- Meeting abstract
- Open Access
Redox alterations of platelets and erythrocytes represent progression marker and pathogenetic determinants in Kawasaki disease
© Straface et al. 2015
- Published: 30 September 2015
- Annexin Versus
- Kawasaki Disease
- Reactive Oxidize Species
- Kawasaki Disease Patient
- Coronary Artery Abnormality
Kawasaki disease (KD) is a rare generalized systemic vasculitis of unknown etiology in which the main complication is the development of coronary artery abnormalities. Considering that an inflammation-associated systemic pro-oxidant status could play a critical pathogenetic role in KD progression , we evaluated some peripheral blood redox-associated parameters, including redox and aging features associated with red blood cells (RBCs) and platelets (PLT) integrity as possible pathogenetic determinants or progression markers in KD disease.
The 18 KD patients, aged between 6 and 24 mounts, were recruited from the Bambino Gesù Hospital (BGH) of Rome (Italy) and studied, after obtaining the parent informed consent, before to start therapy with intravenous immunoglobulin and aspirin. Ten age-matched healthy donors (HD) were enrolled as controls. The study was approved by the BGH Institutional Review Board.
Morphological, biophysical, biochemical and flow cytometrical methods were used to evaluate: i) reactive oxidizing species (ROS) formation and oxidative stress-related biomarkers [3-nitrotyrosine, the endothelial nitric oxide synthase inhibitor, asymmetric dymethylarginine (ADMA), the pro-oxidant enzyme myeloperoxidase (MPO)]; ii) PLT integrity and function, including PLT activation and procoagulant state (annexin V positivity); iii) RBCs homeostasis, including RBC aging markers (glycophorin A and CD47 expression, annexin V positivity).
With respect to HD, peripheral blood of KD patients showed increased levels of O2·, ·NO, 3-nitrotyrosine and MPO, and decreased ADMA concentration (Figure 1). In RBCs, alterations of biomarkers correlated with cell aging and death (i.e., decreased glycophorin A and CD47 expression, increased percentage of annexin V positive cells)  occurred. Interestingly, we found that two different PLT sub-populations seem to coexist in the KD peripheral blood (Figure 1): i) annexin V positive PLT, showing loss of mitochondrial membrane potential (considered as pro-coagulant) and ii) annexin V negative PLT, showing mitochondrial membrane hyperpolarization (non-pro-coagulant per se). These two sub-populations may considerably affect the coagulation cascade and inflammatory responses in KD patients .
These results lead us to hypothesize that the oxidative/nitrative stress occurring in KD inflamed blood vessels could alter both RBCs and PLT homeostasis, resulting in a sort of premature aging in these circulating cells that could lead to anemia and the formation of blood clots. These alterations could play a pathogenetic role in the cardiovascular complications often associated with KD but, in addition, the possible use of these data as real time biomarkers of progression cannot be ruled out.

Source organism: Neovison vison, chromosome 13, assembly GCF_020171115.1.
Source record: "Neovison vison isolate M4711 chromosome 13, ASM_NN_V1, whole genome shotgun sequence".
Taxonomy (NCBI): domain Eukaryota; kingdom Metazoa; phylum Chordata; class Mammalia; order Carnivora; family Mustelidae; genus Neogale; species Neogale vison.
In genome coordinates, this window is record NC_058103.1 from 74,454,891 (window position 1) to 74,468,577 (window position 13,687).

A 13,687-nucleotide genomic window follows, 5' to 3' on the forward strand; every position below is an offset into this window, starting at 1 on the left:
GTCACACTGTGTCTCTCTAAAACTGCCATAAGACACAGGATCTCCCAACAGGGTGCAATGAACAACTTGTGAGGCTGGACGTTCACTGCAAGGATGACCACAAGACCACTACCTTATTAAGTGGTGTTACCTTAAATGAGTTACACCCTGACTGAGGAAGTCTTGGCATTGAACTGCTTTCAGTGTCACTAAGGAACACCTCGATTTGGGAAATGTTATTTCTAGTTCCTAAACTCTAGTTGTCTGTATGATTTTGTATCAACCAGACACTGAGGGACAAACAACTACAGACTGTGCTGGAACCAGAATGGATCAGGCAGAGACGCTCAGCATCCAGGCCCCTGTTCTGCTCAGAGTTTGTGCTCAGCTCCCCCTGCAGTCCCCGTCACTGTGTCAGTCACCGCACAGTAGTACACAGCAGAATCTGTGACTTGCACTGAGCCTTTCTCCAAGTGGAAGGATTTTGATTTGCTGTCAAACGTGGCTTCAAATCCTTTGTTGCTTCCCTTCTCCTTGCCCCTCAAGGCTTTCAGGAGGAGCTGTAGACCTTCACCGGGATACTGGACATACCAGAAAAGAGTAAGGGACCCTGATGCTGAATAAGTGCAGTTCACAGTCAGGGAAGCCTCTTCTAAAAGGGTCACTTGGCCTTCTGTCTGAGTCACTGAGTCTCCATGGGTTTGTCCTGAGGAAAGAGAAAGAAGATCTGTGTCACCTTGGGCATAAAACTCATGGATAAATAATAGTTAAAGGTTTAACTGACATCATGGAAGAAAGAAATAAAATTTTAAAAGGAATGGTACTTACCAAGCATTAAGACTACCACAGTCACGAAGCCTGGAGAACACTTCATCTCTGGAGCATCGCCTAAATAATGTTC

We thank Rosa Vona for technical assistance.
- Cheung YF, K O, Woo CW, Armstrong S, Siow YL, Chow PC, et al: Oxidative stress in children late after Kawasaki disease: relationship with carotid atherosclerosis and stiffness. BMC Pediatr. 2008, 8: 20-10.1186/1471-2431-8-8.PubMedPubMed CentralView ArticleGoogle Scholar
- Straface E, Marchesi A, Gambardella L, Metere A, Tarissi de Jacobis I, Viora M, et al: Does oxidative stress play a critical role in cardiovascular complications of Kawasaki disease?. Antioxid Redox Signal. 2012, 17 (10): 1441-1446. 10.1089/ars.2012.4660.PubMedView ArticleGoogle Scholar
- Pietraforte D, Gambardella L, Marchesi A, Tarissi de Jacobis I, Villani A, Del Principe D, et al: Platelets in Kawasaki patients: two different populations with different mitochondrial functions. Int J Cardiol. 2014, 172 (2): 526-528. 10.1016/j.ijcard.2014.01.022.PubMedView ArticleGoogle Scholar
This article is published under license to BioMed Central Ltd. This is an Open Access article distributed under the terms of the Creative Commons Attribution License (http://creativecommons.org/licenses/by/4.0), which permits unrestricted use, distribution, and reproduction in any medium, provided the original work is properly cited. The Creative Commons Public Domain Dedication waiver (http://creativecommons.org/publicdomain/zero/1.0/) applies to the data made available in this article, unless otherwise stated.